Longtime A.V. Club readers may remember Joel and Stephen Levinson as two of the masterminds behind 2776: A Musical Journey Through America’s Past, Present, And Future, a 2013 musical comedy album that saw, among other delightfully absurd tracks, Neko Case singing about Star Wars and Aimee Mann serenading David Wain about the common cold. After that album’s release, as Boy Band co-director Joel Levinson tells The A.V. Club, he made a highly unorthodox decision: He moved from L.A. back to his hometown in Ohio to break into the movie business.
“Instead of going the traditional route and having to get [producers] to sign off on our weird jokes, we figured we just have to make it and prove that it’s funny,” Joel says, adding that Ohio actually had some advantages for a low-budget production. (It’s cheaper, first of all, and has less competition for equipment and locations.) He and Stephen invited their friends from their New York and L.A. days to come to Ohio for a couple of weeks to shoot their passion project, about “a wildly successful ‘90s boy band who got old and fat and haven’t realized it yet” that decides to record one perfect song to save the planet after aliens wipe out 25 percent of the world’s population.
As you may have deduced from the description above, Joel describes his and his brother’s comedy style as, more than anything, “weird,” comparing its joke-driven approach to the Zucker Brothers, Mel Brooks, Monty Python, and David Wain. “Though there is an emotional core of this movie that is deeply sincere, there may be 80 percent of the people who see it who will...not think that,” he says. “What’s fun for us to write, and why we end up writing weird stuff, is a story where everything can be sacrificed for the joke.”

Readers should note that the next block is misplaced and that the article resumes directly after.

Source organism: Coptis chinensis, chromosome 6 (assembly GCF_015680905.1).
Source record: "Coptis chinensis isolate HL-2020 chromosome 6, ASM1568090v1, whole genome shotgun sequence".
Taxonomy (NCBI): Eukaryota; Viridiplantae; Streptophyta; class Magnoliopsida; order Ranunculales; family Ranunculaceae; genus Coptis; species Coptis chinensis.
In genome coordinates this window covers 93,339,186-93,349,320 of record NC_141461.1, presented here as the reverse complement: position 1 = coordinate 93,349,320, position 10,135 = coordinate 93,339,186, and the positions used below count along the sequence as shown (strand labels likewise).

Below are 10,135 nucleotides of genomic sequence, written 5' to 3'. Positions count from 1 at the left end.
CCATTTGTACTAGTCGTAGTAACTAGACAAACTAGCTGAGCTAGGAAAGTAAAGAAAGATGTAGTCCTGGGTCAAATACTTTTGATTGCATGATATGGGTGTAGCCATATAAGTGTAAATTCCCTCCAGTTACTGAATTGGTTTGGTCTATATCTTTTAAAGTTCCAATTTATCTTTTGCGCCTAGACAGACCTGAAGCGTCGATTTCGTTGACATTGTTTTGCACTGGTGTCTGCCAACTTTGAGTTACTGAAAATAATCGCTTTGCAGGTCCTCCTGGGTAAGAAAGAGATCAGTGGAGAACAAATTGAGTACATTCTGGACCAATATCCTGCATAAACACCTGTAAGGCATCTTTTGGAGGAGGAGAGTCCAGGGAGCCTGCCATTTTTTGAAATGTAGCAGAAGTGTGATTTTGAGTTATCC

The fictional band—which found its inspiration in the ‘90s sweet spot between New Kids On The Block and N’Sync—is composed of Tonight Show regular Seth Herzog, New Girl and You’re The Worst’s Steve Agee, The Nightly Show With Larry Wilmore’s Jordan Carlos, and Last Week Tonight With John Oliver’s Dave Hill, all of whom are also working stand-up comedians. (“When we asked ourselves, ‘who do we think would make a hilarious fortysomething boy band?,’ these were the guys,” Joel says.)
And although the film ended up being relatively tightly scripted, Joel says, each member of the core cast—which also includes Julie Goldman, Esther Ku, and Dave Gruber Allen—added jokes and helped shape their characters, both essential to an independent film. “Everyone who’s ever been in a band, even if they weren’t successful, knows how much conflict there can be in just four people hanging out together trying to make something,” Levinson says.
Boy Band premiered at the Cleveland International Film Festival last month, and is currently searching for distribution.